GLASGOW is no stranger to stardom. In recent years it has graced our screens in a raft of film and television shows from zombie flick World War Z, biopic Churchill and the rebooted T2 Trainspotting to hit series such as Outlander, The Replacement and Rillington Place.

The latest big budget production to use the city as a backdrop is new Sky Atlantic drama Patrick Melrose, starring Benedict Cumberbatch.

Glasgow serves as New York circa 1982 in the opening episode of the five-part series, based on the acclaimed novels by Edward St Aubyn, which will air this weekend.

Cumberbatch, known for his roles in Sherlock, The Imitation Game and Avengers: Infinity War, plays the eponymous troubled but charismatic aristocratic playboy who travels to New York to collect his late father's ashes.

The star-studded cast includes Jennifer Jason Leigh, Hugo Weaving, Blythe Danner, Allison Williams and Jessica Raine. A joint venture by Sky Atlantic and Showtime, the books were adapted for television by One Day author David Nicholls.

According to Lloret Dunn, who worked as supervising location manager for the scenes shot in Glasgow last autumn, the city's grand Victorian buildings and grid-style layout lends itself well to being cast as a US metropolis.

With 25 years of experience planning and managing filming locations across Scotland, her packed CV includes World War Z, T2 Trainspotting and The Jacket.

Dunn was responsible for obtaining permits, overseeing road closures and liaising with residents and nearby businesses to notify them when filming would be taking place as well as troubleshooting problems should they arise.

"You may want to shoot in a street and then discover there is an underground car park," she explains. "For example, there is one in Cochrane Street that you would never know is there but there are more than 100 cars that use it.

"It is part of my role as a location manager to make sure that all those cars are relocated to a place the residents are happy with. It is not easy. There was a phenomenal amount of liaison involved."

But she clearly thrives on those moments. "I love the challenges," says Dunn. "Every day is different. I learn on every single job I do. That makes it ultimately very rewarding."

Here are the key locations to look out for:

Cochrane Street

As Patrick arrives in New York, there is a four-lane jam of yellow cabs and other vehicles. "We did a similar traffic scene in World War Z," says Dunn. "I keep all my contacts from every job, so I was able to phone up one of the owners in a property overlooking the street and ask to use the building."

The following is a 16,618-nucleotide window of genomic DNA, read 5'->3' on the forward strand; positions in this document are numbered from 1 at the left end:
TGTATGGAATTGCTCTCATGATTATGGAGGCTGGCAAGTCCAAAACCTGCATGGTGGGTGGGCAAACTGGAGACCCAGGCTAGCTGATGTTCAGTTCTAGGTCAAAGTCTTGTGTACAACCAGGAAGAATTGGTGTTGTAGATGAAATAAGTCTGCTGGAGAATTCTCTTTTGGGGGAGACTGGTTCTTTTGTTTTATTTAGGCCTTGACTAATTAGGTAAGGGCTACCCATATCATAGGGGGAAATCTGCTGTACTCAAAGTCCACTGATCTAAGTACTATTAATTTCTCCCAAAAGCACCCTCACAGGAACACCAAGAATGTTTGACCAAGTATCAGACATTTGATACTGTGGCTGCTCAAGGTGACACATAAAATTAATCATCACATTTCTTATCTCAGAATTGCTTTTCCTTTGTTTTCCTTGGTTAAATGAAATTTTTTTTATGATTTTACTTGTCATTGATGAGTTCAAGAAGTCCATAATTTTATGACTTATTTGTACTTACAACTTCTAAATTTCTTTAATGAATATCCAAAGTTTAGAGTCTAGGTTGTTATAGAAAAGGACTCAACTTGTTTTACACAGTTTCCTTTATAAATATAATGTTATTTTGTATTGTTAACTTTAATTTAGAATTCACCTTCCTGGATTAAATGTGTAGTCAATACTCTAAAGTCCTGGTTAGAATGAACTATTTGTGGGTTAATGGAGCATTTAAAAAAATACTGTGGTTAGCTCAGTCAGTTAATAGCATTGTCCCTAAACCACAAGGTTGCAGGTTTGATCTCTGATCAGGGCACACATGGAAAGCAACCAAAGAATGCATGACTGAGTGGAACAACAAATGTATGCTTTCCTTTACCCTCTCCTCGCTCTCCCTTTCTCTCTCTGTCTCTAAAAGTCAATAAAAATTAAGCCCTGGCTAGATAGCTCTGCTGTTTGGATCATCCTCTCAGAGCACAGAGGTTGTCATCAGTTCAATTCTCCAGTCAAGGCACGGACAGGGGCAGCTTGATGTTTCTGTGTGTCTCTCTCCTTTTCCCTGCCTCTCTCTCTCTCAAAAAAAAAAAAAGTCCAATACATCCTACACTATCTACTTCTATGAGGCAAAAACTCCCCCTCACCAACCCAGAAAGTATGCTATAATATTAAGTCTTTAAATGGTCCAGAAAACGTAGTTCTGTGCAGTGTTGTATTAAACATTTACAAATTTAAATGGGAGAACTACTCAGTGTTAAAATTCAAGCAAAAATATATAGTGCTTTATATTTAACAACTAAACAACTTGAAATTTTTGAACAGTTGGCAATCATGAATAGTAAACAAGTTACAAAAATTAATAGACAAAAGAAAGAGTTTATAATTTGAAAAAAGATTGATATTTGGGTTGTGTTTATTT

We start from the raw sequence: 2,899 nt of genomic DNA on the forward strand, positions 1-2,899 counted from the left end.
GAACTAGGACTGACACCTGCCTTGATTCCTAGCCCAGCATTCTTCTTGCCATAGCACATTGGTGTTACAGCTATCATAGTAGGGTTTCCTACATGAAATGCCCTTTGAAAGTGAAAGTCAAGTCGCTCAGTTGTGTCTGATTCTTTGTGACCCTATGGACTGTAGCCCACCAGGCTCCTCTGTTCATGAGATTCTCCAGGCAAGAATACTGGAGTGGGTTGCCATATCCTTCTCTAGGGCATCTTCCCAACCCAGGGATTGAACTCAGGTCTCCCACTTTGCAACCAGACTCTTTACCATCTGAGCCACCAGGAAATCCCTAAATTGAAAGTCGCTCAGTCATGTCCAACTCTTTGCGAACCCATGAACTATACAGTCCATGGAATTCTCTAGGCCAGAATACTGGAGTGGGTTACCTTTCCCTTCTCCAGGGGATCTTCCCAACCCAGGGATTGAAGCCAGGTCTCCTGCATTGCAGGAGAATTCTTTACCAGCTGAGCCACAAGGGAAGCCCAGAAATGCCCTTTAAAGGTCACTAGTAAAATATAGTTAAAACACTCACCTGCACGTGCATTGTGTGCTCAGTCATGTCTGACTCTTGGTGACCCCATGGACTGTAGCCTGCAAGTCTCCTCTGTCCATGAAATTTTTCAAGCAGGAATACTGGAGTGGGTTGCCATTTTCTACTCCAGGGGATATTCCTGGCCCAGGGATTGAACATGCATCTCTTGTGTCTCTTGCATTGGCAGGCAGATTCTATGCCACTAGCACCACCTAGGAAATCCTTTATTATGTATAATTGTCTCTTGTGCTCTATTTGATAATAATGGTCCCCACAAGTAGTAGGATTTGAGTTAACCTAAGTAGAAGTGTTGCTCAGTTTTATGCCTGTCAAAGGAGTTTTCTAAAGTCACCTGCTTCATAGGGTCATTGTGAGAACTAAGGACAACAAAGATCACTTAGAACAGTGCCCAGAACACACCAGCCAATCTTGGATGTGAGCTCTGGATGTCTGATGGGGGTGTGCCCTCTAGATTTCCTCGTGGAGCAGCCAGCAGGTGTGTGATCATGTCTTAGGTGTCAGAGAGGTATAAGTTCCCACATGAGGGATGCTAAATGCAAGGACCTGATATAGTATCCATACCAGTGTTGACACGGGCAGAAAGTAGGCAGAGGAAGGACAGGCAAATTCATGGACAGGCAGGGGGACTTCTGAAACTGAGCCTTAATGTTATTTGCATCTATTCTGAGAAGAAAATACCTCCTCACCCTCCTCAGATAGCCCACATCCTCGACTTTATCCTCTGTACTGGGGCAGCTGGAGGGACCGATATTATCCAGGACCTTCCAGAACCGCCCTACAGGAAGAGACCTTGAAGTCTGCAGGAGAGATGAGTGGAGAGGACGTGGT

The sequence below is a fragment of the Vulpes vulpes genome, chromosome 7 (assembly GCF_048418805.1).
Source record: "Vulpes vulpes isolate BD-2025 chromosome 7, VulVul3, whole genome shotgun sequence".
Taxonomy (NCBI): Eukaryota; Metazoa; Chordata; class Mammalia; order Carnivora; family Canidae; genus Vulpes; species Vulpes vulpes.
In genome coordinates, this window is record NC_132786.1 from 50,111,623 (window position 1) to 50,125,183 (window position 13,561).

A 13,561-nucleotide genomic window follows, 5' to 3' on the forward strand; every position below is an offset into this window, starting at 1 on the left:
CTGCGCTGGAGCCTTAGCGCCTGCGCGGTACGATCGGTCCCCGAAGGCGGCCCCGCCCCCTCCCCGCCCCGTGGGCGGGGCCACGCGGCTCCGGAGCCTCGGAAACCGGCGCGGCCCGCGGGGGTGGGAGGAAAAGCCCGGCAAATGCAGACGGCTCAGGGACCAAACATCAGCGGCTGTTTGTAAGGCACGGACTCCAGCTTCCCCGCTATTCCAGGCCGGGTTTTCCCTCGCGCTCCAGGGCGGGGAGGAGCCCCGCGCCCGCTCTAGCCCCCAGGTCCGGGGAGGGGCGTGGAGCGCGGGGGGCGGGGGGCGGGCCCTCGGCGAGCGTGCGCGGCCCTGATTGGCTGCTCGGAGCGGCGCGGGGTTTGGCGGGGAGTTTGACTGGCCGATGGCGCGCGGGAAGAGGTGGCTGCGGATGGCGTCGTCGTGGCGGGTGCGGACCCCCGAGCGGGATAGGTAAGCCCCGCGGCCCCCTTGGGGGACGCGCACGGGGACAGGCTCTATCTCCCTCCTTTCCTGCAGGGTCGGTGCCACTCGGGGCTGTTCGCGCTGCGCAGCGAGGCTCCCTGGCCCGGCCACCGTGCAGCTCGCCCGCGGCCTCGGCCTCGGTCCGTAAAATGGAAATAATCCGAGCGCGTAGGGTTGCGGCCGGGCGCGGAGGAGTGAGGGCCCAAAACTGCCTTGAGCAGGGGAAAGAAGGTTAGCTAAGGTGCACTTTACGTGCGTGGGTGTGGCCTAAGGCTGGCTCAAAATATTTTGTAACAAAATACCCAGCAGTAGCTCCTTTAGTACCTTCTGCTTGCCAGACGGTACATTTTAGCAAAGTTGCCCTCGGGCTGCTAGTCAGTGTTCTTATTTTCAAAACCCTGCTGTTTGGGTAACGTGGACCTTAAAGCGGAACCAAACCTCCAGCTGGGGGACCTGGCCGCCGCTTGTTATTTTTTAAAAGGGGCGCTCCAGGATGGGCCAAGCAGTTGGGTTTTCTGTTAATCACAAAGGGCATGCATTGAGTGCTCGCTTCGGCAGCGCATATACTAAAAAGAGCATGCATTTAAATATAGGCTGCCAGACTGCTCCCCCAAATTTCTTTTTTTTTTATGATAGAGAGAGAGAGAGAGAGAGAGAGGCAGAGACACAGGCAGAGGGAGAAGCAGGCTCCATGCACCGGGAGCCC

Bothwell Street

The Scottish Legal Life Assurance Society building at 95 Bothwell Street became the exterior for the sumptuous five-star Drake Hotel where Patrick stays in Manhattan. The landmark sandstone structure has beautiful golden clocks at either end of its facade.

Nor is it the only spot on Bothwell Street that features in the show. "The building across the road at 100 Bothwell Street appears in a later episode," reveals Dunn. "Patrick's money has run out by that point and he is staying at a budget Midtown hotel as opposed to the luxurious Drake Hotel."

St Vincent Street

The funeral home where Patrick collects his father's ashes was the exterior of 149 St Vincent Street. Two other locations were used nearby.

"One was outside Lloyds Bank and it was simply a shot of Patrick walking along the street in a high wind," says Dunn. "In another scene, he goes into a gentleman's club. The interior was shot in London, but the exterior was 200 St Vincent Street."

The Barras

The areas around Moncur Street, Kent Street and Suffolk Street were transformed into a New York meat market. This was in a scene where Patrick goes to score heroin.

"Margaret McIver Limited, the organisation which runs the Barras, were so welcoming," says Dunn. "The closure for filming was mid-week, so it didn't affect the market.

"Big racks of meat and carcasses were brought in and we had to make the place look dreadful with piles of rubbish everywhere. In fact, there was so much rubbish that the clear up afterwards took us an entire day as we put everything back to normal."


While Glasgow was used largely for exteriors, the famed Rogano restaurant with its Queen Mary ocean liner-inspired decor took centre stage as Patrick decadently wines and dines.

It was, says Dunn, a last-minute addition. "About a month or so before filming began, the production team were still struggling to find something they liked down south," she says.

Director Edward Berger had eaten at Rogano during an earlier recce. "He loved the place," adds Dunn. "From the first approach Rogano said: 'Absolutely.' They were fantastic."

West George Lane

The bold Patrick strides down the lane with a carrier bag containing his father's ashes. Using this location for filming did present some logistical challenges. "That was another place, like Cochrane Street, that had a secret underground car park – in fact it had three," says Dunn.

Sauchiehall Lane

Filmed on the section between Hope Street and Wellington Street, Patrick and Marianne – played by Girls star Allison Williams – emerge from an Armenian restaurant. Dunn says: "That was shot at night and we see her storm off in a taxi."

Hogarth Park

The East End park features as Patrick meets drug dealers beneath a graffitied bridge. "I had been sent reference photographs and started researching what underground tunnels in Glasgow were accessible," says Dunn.

"Hogarth Park was new to me as a location. We sent in an industrial team to sweep the area for glass, needles or anything sharp, then the art department put 'clean rubbish' in its place for filming."

The first episode of Patrick Melrose will be available from Sunday, May 13 exclusively on Sky Atlantic and streaming service NOW TV